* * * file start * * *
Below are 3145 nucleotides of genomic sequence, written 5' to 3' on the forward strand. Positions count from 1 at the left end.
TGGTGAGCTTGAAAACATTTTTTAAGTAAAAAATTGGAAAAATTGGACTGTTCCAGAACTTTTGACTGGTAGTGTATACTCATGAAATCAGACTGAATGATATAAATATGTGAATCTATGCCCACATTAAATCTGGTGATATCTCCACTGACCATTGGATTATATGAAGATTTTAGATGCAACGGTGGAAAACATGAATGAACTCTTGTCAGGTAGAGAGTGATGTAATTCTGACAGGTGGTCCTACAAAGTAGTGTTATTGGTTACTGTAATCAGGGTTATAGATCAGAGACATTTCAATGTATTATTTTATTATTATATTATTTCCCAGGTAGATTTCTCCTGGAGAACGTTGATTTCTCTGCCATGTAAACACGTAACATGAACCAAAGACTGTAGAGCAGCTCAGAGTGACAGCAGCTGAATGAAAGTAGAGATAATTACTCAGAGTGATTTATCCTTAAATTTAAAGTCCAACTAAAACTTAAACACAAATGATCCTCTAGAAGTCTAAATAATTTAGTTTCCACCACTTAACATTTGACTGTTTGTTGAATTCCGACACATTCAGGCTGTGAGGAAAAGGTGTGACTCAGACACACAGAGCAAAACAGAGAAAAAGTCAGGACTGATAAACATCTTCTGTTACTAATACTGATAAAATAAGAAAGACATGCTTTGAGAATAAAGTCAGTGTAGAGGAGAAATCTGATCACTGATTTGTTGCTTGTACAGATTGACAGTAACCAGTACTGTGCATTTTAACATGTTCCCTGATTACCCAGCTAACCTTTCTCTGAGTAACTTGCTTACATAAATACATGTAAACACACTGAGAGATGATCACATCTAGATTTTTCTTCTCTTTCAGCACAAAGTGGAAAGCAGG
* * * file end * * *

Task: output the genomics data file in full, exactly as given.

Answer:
Below are 3145 nucleotides of genomic sequence, written 5' to 3' on the forward strand. Positions count from 1 at the left end.
TGGTGAGCTTGAAAACATTTTTTAAGTAAAAAATTGGAAAAATTGGACTGTTCCAGAACTTTTGACTGGTAGTGTATACTCATGAAATCAGACTGAATGATATAAATATGTGAATCTATGCCCACATTAAATCTGGTGATATCTCCACTGACCATTGGATTATATGAAGATTTTAGATGCAACGGTGGAAAACATGAATGAACTCTTGTCAGGTAGAGAGTGATGTAATTCTGACAGGTGGTCCTACAAAGTAGTGTTATTGGTTACTGTAATCAGGGTTATAGATCAGAGACATTTCAATGTATTATTTTATTATTATATTATTTCCCAGGTAGATTTCTCCTGGAGAACGTTGATTTCTCTGCCATGTAAACACGTAACATGAACCAAAGACTGTAGAGCAGCTCAGAGTGACAGCAGCTGAATGAAAGTAGAGATAATTACTCAGAGTGATTTATCCTTAAATTTAAAGTCCAACTAAAACTTAAACACAAATGATCCTCTAGAAGTCTAAATAATTTAGTTTCCACCACTTAACATTTGACTGTTTGTTGAATTCCGACACATTCAGGCTGTGAGGAAAAGGTGTGACTCAGACACACAGAGCAAAACAGAGAAAAAGTCAGGACTGATAAACATCTTCTGTTACTAATACTGATAAAATAAGAAAGACATGCTTTGAGAATAAAGTCAGTGTAGAGGAGAAATCTGATCACTGATTTGTTGCTTGTACAGATTGACAGTAACCAGTACTGTGCATTTTAACATGTTCCCTGATTACCCAGCTAACCTTTCTCTGAGTAACTTGCTTACATAAATACATGTAAACACACTGAGAGATGATCACATCTAGATTTTTCTTCTCTTTCAGCACAAAGTGGAAAGCAGG